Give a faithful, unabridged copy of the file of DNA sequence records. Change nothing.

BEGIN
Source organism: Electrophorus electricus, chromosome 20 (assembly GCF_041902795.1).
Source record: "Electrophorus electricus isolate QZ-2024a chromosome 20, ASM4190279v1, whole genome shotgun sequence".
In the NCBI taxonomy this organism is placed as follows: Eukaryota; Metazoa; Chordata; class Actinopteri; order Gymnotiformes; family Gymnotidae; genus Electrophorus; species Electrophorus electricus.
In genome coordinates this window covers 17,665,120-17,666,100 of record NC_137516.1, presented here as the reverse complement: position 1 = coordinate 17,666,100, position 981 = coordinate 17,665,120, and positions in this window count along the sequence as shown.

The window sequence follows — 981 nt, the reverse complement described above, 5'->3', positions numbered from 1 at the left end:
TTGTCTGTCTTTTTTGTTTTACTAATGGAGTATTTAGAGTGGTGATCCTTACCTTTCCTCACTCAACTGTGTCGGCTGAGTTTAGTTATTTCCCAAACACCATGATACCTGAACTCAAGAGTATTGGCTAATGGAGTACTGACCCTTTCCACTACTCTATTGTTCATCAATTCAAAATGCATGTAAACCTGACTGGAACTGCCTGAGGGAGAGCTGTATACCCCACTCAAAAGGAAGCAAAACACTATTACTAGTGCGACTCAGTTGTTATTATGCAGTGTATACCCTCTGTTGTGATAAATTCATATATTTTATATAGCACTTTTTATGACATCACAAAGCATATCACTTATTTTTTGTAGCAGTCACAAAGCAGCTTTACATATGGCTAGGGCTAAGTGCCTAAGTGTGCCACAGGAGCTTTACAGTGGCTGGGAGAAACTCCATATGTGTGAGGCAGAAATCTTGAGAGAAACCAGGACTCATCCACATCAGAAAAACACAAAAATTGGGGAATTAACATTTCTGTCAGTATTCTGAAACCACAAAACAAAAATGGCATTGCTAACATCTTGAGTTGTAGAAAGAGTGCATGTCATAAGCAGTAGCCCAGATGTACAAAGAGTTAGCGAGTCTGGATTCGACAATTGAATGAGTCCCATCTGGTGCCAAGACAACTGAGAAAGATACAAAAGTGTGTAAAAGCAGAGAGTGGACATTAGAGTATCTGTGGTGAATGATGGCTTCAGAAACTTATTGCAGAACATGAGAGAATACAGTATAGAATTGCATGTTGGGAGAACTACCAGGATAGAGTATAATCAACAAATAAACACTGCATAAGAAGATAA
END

Source organism: Electrophorus electricus, chromosome 20 (assembly GCF_041902795.1).
Source record: "Electrophorus electricus isolate QZ-2024a chromosome 20, ASM4190279v1, whole genome shotgun sequence".
In the NCBI taxonomy this organism is placed as follows: Eukaryota; Metazoa; Chordata; class Actinopteri; order Gymnotiformes; family Gymnotidae; genus Electrophorus; species Electrophorus electricus.
In genome coordinates this window covers 17,665,120-17,666,100 of record NC_137516.1, presented here as the reverse complement: position 1 = coordinate 17,666,100, position 981 = coordinate 17,665,120, and positions in this window count along the sequence as shown.

The window sequence follows — 981 nt, the reverse complement described above, 5'->3', positions numbered from 1 at the left end:
TTGTCTGTCTTTTTTGTTTTACTAATGGAGTATTTAGAGTGGTGATCCTTACCTTTCCTCACTCAACTGTGTCGGCTGAGTTTAGTTATTTCCCAAACACCATGATACCTGAACTCAAGAGTATTGGCTAATGGAGTACTGACCCTTTCCACTACTCTATTGTTCATCAATTCAAAATGCATGTAAACCTGACTGGAACTGCCTGAGGGAGAGCTGTATACCCCACTCAAAAGGAAGCAAAACACTATTACTAGTGCGACTCAGTTGTTATTATGCAGTGTATACCCTCTGTTGTGATAAATTCATATATTTTATATAGCACTTTTTATGACATCACAAAGCATATCACTTATTTTTTGTAGCAGTCACAAAGCAGCTTTACATATGGCTAGGGCTAAGTGCCTAAGTGTGCCACAGGAGCTTTACAGTGGCTGGGAGAAACTCCATATGTGTGAGGCAGAAATCTTGAGAGAAACCAGGACTCATCCACATCAGAAAAACACAAAAATTGGGGAATTAACATTTCTGTCAGTATTCTGAAACCACAAAACAAAAATGGCATTGCTAACATCTTGAGTTGTAGAAAGAGTGCATGTCATAAGCAGTAGCCCAGATGTACAAAGAGTTAGCGAGTCTGGATTCGACAATTGAATGAGTCCCATCTGGTGCCAAGACAACTGAGAAAGATACAAAAGTGTGTAAAAGCAGAGAGTGGACATTAGAGTATCTGTGGTGAATGATGGCTTCAGAAACTTATTGCAGAACATGAGAGAATACAGTATAGAATTGCATGTTGGGAGAACTACCAGGATAGAGTATAATCAACAAATAAACACTGCATAAGAAGATAA